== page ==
| We are (not) all McGill

Rethinking the sense of community on campus

I haven’t been a supporter of MUNACA since the strike started. I am unaware of what dire economic situation each of them are in, and I have not received any unbiased information about how similar workers are compensated throughout Quebec and Canada (nor have I bothered to check). However, I do support their right to protest, and thank them for showing the McGill community how unaccommodating the McGill administration can be to its staff and undergraduate students. The University administration’s insistence on silencing their student’s voices and sending periodic one-sided messages to the student community makes me question Principal Heather Munroe-Blum’s statement that “We are all McGill” in a recent e-mail we found in our student inboxes.

Unfortunately, Principal Munroe-Blum, the McGill community does not seem to be as cohesive as you hoped it would be when you wrote your email. Not only has there been a growing divide between students and the administration, but the MUNACA strike has the student body itself between those who care, those who don’t care, and those who are simply fed up. I understand that McGill is a large bureaucratic organization incapable of giving personal attention to each and every student. But can’t at least place more importance on the voice of the student body as a whole?

We cannot ignore the blatant injustices the McGill administration has committed against its students over the past few months. Consequently, the administration cannot ignore how badly this is tarnishing the University’s reputation. Are undergraduate students going to praise the University to prospective students and academic surveyors? Will current students feel any sense of community or want to give back to McGill once they graduate? The answer to both these questions is a resounding no. Undergraduate students will not care that McGill rises through the Times Higher Education or QS World University Rankings due to its excellence in research if they also no longer feel that they have a voice in this community.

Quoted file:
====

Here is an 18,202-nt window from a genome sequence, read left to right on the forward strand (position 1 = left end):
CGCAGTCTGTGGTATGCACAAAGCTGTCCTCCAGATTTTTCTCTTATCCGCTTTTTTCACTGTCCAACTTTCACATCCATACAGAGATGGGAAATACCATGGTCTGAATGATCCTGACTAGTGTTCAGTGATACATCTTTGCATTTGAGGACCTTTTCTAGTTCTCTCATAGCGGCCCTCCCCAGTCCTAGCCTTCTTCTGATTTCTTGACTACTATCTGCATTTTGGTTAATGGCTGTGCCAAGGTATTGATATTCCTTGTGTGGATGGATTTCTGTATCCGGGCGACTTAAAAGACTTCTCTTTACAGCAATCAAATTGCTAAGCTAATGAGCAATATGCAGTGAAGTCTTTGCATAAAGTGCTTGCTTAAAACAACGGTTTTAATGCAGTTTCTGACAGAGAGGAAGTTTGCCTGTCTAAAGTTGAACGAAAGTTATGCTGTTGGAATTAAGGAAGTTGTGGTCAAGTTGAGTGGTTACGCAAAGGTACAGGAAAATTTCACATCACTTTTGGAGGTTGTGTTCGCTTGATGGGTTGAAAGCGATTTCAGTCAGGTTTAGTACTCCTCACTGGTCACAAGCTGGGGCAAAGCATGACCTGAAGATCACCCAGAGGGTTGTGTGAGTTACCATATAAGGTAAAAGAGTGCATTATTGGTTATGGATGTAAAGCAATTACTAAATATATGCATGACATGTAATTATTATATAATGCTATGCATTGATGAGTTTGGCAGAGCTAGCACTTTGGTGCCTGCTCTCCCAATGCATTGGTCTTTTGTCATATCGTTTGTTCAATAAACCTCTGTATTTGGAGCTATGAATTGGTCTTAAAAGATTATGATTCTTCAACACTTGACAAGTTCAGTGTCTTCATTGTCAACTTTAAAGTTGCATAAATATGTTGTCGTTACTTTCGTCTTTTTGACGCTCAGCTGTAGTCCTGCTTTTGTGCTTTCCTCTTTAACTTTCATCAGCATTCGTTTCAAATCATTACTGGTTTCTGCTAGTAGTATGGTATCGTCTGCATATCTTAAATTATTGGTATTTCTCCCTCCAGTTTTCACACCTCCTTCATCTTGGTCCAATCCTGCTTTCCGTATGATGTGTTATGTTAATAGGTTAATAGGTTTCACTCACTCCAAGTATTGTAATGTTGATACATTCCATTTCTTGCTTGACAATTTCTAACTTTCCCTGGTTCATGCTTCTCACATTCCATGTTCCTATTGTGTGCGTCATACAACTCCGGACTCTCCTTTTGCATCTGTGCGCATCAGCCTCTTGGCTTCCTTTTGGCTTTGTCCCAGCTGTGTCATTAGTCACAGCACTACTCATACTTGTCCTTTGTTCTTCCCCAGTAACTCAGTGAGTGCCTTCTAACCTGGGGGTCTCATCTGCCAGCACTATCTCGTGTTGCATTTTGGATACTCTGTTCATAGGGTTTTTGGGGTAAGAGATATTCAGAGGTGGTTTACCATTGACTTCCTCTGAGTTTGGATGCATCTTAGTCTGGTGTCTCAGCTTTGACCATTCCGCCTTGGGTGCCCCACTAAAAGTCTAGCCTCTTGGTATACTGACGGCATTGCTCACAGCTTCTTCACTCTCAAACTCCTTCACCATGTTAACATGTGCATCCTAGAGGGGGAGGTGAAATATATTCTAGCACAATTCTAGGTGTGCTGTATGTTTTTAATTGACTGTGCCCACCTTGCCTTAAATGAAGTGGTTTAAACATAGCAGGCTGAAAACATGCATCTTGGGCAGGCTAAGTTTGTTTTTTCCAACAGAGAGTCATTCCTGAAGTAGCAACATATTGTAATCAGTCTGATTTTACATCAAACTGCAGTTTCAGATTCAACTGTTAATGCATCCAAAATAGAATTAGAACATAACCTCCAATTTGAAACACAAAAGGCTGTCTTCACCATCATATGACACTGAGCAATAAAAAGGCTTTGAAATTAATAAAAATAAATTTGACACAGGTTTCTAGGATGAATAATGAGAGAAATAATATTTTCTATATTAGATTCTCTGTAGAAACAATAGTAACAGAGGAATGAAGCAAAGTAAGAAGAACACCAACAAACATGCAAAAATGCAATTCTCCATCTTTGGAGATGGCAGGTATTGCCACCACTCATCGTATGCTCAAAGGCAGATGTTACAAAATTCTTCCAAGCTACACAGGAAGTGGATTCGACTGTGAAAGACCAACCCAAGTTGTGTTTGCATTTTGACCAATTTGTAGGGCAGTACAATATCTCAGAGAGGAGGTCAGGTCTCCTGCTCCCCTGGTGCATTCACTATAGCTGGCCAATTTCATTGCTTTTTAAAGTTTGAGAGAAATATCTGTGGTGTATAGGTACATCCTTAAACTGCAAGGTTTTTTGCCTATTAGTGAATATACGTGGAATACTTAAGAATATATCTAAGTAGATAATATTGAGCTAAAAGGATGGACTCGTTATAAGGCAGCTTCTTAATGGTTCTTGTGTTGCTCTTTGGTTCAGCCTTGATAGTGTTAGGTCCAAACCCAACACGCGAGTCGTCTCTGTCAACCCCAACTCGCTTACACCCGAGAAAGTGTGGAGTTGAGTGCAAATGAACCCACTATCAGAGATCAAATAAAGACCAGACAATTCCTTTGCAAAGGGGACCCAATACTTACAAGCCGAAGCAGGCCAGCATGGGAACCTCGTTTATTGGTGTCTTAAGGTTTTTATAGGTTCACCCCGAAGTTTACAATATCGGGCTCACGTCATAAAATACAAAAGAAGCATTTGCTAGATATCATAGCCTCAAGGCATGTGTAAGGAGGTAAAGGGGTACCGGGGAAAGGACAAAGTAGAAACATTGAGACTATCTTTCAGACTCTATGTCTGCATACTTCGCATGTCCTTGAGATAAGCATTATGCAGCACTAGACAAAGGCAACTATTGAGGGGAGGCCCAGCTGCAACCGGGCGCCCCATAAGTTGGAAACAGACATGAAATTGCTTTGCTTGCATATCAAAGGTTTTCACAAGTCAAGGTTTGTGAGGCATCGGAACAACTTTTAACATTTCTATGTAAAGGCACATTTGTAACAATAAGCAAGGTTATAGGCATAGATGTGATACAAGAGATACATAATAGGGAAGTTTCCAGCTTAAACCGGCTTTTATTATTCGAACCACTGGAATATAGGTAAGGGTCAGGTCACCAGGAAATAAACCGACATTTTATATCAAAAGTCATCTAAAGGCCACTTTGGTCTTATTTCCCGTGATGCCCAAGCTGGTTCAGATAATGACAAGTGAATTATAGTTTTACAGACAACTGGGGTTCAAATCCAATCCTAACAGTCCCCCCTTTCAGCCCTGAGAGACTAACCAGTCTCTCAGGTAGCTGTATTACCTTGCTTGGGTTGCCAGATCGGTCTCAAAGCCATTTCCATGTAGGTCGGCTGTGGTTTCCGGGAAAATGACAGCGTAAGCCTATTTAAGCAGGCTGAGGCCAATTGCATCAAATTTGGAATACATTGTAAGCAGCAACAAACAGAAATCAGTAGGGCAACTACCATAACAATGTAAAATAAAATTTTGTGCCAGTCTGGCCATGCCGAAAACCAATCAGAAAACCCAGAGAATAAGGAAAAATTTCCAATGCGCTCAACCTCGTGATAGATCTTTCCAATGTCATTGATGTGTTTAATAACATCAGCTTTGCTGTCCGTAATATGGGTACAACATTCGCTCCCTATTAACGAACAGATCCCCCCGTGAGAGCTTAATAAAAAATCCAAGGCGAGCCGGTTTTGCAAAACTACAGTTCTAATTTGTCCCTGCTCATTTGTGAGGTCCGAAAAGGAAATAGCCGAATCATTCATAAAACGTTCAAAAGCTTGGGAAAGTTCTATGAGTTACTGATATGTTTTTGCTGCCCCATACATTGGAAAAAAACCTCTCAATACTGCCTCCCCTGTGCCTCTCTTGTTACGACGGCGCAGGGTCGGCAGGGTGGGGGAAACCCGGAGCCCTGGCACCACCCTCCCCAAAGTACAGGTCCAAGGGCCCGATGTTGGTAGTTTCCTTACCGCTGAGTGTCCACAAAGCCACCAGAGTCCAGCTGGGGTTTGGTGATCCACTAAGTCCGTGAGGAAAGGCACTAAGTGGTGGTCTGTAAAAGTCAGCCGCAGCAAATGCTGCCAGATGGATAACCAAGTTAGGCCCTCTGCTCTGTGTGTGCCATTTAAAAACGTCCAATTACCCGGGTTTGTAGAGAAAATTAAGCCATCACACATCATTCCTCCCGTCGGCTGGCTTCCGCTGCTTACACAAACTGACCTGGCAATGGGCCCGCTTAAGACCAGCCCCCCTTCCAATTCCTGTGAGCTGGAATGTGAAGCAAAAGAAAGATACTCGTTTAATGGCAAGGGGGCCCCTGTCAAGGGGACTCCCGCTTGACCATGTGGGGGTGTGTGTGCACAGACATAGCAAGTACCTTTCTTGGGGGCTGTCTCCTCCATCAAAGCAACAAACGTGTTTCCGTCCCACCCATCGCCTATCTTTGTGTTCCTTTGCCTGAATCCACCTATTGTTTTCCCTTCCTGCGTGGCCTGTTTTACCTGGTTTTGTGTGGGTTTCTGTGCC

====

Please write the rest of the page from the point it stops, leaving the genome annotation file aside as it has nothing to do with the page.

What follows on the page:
The undergraduate student population should see this MUNACA experience as an example of how diminished our role has become in a university that is supposed to educate us. We should lament the fact that we are simply cogs in a giant machine whose simple task is to churn out academic degrees at the end of the day.

Especially if that machine is one that silences our voices and discourages critical thought. Actions will ultimately have to be taken by the administration to make real changes. The students can protest, write articles, and give their feedback. If McGill really wants to grow as a university, the administration needs to make sure their large undergraduate student population feels involved.

Murtaza Shambhoora is a U2 Political Science student. He can be reached at murtaza.shambhoora@mail.mcgill.ca


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